Subsections (b), (c), and (d) of the operative section involve speech rather than merely conduct because they regulate what may be permissibly said to gain access to or control over an animal facility. Subsection (c) also directly proscribes recording, which we have held is speech-creating activity within the ambit of the First Amendment. All three subsections specifically forbid speech that is made with the intent “to damage the enterprise conducted at the animal facility.” §§ 1427(b), (c), (d). […] Because the intent to damage the enterprise element present in all three subsections does not necessarily constitute the sort of harm required for false speech to be unprotected under Alvarez, we conclude the viewpoint discrimination on this basis subjects the relevant subsections of the Act to strict scrutiny. Kansas has not attempted to meet its burden under that standard; we therefore affirm.
The Act’s broad proscriptions include prohibiting speech, such as a statement made to obtain the consent of the owner of an animal facility to exercise control over it. The Act thus regulates not only what ALDF investigators may or may not do, but what they “may or may not say.”
While it may be true that ALDF investigations will eventually cause harm to these facilities, the harms are not directly related to the false speech. And, indeed, ALDF investigators have no intention of causing direct harm to these businesses’ property. Merely being duped into granting access cannot be criminalized, because it directly limits the free speech rights that flow from that access. And the harms the law attempts to address are not harms flowing from that false speech. The harms that may result come from facts these businesses would rather not have publicly disseminated.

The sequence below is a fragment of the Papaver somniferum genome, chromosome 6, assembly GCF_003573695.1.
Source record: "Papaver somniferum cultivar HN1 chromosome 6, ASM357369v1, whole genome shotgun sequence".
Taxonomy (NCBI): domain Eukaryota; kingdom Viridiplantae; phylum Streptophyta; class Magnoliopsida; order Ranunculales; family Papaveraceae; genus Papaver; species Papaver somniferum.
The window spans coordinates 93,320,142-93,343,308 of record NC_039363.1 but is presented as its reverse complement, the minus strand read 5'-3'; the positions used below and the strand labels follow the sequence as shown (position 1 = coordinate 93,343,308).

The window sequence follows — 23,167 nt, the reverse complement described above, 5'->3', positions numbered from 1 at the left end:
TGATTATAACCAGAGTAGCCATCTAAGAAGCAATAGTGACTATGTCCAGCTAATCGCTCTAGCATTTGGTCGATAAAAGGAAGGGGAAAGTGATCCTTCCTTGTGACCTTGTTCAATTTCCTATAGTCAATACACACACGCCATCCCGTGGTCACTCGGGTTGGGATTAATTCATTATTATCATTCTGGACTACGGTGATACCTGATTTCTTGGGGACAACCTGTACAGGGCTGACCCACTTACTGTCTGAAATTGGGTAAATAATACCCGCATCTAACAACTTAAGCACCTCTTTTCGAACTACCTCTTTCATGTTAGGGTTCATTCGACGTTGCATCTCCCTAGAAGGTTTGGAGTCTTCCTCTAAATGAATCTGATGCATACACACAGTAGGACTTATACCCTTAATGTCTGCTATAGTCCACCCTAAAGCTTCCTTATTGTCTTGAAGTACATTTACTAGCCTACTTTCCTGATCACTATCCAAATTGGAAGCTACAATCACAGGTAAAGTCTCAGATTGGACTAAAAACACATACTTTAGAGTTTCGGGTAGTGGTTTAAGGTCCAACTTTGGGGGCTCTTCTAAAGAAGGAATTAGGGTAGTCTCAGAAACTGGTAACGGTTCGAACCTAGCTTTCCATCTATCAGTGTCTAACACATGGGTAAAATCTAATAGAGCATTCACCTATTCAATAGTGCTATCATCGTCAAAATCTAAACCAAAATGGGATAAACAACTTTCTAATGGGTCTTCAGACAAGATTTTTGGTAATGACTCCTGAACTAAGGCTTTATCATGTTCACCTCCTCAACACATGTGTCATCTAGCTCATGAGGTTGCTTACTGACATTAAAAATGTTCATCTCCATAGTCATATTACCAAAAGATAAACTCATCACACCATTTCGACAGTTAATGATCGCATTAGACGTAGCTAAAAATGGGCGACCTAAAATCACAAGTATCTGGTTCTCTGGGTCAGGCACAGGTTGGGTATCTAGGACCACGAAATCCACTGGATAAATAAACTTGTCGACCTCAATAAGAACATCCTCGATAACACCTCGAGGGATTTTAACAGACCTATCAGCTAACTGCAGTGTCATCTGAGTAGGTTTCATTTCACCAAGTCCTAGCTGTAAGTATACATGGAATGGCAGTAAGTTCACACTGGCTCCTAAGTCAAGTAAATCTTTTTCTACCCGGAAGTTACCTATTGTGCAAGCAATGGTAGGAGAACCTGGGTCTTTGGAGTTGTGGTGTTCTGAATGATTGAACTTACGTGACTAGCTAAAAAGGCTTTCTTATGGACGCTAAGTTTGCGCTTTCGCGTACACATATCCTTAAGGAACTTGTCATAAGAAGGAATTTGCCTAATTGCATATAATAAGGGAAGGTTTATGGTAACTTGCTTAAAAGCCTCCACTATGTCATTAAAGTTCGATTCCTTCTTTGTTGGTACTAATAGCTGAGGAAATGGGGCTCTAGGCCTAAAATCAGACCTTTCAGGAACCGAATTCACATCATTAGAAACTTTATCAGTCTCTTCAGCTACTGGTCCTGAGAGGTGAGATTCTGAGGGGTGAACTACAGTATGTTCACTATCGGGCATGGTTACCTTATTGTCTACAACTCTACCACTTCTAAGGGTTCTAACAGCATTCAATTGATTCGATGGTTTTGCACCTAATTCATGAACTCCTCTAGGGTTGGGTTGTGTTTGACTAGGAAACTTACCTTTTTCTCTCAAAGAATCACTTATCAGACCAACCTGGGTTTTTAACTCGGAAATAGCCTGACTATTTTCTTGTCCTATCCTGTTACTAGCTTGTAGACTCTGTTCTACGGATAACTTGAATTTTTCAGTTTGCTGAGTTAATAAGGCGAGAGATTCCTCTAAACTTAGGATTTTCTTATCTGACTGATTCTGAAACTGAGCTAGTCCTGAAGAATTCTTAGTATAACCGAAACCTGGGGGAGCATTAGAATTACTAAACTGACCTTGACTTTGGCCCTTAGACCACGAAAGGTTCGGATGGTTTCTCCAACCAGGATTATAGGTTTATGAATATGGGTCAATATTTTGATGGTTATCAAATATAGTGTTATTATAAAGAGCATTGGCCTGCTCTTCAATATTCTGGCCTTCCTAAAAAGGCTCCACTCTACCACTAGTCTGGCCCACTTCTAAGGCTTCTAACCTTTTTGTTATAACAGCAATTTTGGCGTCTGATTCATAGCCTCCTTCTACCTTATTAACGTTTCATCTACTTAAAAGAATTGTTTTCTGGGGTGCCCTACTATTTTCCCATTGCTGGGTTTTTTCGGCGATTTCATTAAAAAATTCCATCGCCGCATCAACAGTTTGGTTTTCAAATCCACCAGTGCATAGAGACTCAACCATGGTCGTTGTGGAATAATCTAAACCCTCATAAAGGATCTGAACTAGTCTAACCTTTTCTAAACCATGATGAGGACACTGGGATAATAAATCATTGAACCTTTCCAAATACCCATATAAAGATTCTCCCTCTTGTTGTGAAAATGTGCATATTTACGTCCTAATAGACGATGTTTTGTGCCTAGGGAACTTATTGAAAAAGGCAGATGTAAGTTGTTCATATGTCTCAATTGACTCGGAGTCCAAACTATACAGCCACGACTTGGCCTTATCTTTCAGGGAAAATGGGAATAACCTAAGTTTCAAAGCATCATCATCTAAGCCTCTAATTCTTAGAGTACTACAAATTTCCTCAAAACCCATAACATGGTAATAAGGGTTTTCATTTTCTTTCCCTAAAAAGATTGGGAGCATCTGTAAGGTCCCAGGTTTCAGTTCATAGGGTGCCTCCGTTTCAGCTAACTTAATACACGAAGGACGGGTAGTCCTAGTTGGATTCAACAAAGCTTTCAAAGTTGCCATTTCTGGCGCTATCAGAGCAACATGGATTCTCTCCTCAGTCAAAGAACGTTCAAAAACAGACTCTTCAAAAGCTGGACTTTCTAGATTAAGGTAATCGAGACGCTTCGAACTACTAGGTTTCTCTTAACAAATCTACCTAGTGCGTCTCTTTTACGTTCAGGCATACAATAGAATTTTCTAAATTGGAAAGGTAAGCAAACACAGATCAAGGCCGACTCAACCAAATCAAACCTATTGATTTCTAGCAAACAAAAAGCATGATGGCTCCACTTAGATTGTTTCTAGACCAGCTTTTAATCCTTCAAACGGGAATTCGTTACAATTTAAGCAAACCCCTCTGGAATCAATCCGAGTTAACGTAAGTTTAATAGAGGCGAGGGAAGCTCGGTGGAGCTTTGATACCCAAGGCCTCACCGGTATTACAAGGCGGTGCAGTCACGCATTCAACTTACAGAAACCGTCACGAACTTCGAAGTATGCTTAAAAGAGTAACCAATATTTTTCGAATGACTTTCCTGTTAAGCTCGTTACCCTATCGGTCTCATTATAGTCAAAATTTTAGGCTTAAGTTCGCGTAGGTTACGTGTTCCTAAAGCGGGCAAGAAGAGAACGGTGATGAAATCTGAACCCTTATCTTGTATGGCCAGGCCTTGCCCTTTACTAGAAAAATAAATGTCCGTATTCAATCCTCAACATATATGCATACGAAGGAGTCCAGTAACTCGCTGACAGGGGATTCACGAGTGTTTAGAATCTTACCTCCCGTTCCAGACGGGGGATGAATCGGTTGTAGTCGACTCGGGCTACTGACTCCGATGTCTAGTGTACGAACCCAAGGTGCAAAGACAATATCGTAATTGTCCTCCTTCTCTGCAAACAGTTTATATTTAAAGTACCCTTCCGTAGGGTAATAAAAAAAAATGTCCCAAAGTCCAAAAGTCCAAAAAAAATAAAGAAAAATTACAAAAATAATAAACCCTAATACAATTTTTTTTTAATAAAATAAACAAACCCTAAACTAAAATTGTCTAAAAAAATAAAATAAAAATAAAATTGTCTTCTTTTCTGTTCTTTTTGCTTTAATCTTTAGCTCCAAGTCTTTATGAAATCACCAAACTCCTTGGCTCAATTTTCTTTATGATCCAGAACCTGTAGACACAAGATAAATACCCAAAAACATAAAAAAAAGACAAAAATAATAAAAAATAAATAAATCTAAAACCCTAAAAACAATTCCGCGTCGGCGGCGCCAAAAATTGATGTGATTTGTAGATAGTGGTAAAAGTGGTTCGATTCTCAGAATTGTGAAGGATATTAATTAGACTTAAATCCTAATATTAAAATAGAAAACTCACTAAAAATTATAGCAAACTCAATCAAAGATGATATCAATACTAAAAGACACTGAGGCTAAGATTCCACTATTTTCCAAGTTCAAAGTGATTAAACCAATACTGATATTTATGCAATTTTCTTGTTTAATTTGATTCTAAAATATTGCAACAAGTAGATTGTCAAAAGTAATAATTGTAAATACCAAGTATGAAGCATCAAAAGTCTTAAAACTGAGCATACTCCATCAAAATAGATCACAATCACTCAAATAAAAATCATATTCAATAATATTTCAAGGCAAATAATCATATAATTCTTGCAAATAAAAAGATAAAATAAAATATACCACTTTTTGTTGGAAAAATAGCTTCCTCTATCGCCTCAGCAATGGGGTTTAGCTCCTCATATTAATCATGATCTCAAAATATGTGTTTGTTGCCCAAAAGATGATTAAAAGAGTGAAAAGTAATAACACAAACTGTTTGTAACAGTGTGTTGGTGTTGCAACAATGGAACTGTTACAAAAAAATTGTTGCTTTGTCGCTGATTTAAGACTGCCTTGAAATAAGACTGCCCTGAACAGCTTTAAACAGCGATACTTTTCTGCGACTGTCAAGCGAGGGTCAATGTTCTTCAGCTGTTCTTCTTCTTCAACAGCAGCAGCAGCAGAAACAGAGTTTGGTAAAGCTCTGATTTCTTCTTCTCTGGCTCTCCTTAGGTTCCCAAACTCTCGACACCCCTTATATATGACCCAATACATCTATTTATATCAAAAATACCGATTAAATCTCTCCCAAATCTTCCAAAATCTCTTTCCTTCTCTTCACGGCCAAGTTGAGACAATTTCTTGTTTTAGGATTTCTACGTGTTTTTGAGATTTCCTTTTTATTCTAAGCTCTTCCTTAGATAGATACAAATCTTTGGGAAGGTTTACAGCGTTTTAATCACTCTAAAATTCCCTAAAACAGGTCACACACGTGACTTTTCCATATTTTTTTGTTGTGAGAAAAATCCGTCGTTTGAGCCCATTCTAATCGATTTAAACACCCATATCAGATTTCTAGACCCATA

The damage to the enterprise intended from ALDF’s investigations does not flow directly from deceiving the animal facility owner into allowing entry. Damage occurs only if the investigators uncover evidence of wrongdoing and share that information, resulting in other actors choosing to take further actions. This is too attenuated from the false speech to be the sort of harm Alvarez is concerned with. It is not like defamation, where the false speech directly causes reputational harm; fraud, where the false speech causes someone to hand over a thing a value; or perjury, lies to the government, or impersonating a government official, where the speech itself harms our institutions. Rather, there are numerous further causal links between the false speech and the animal facility suffering damage.
Whatever legally cognizable harm is, it cannot be harm from protected, true, speech. The damage Kansas fears is that animal facilities may face “negative publicity, lost business[,] or boycotts.” Appellant Br. at 22. But these harms would be accomplished by ALDF disseminating true information—to the extent that information is injurious, it does not cause legally cognizable harm.
The court says this sort of harm is not only not criminal, it’s legally-protected. The blowback from the exposure of wrongdoing is the fault of the wrongdoer, not the person who exposes it. In that sense, the law not only criminalizes outside investigations, but whistleblowing by employees, who may have to engage in deception to document wrongdoing.
And with that, the three challenged sections of the law are no longer valid. They’re unconstitutional and the injunction forbidding the state from enforcing those sections is permanent. If local businesses want to avoid the harms that come from whistleblowing and undercover investigations, the best thing to do would be to end abuse and wrongdoing in their facilities. Allowing the state to shelter them from the consequences of their own wrongdoing is not only morally suspect, it’s officially unconstitutional.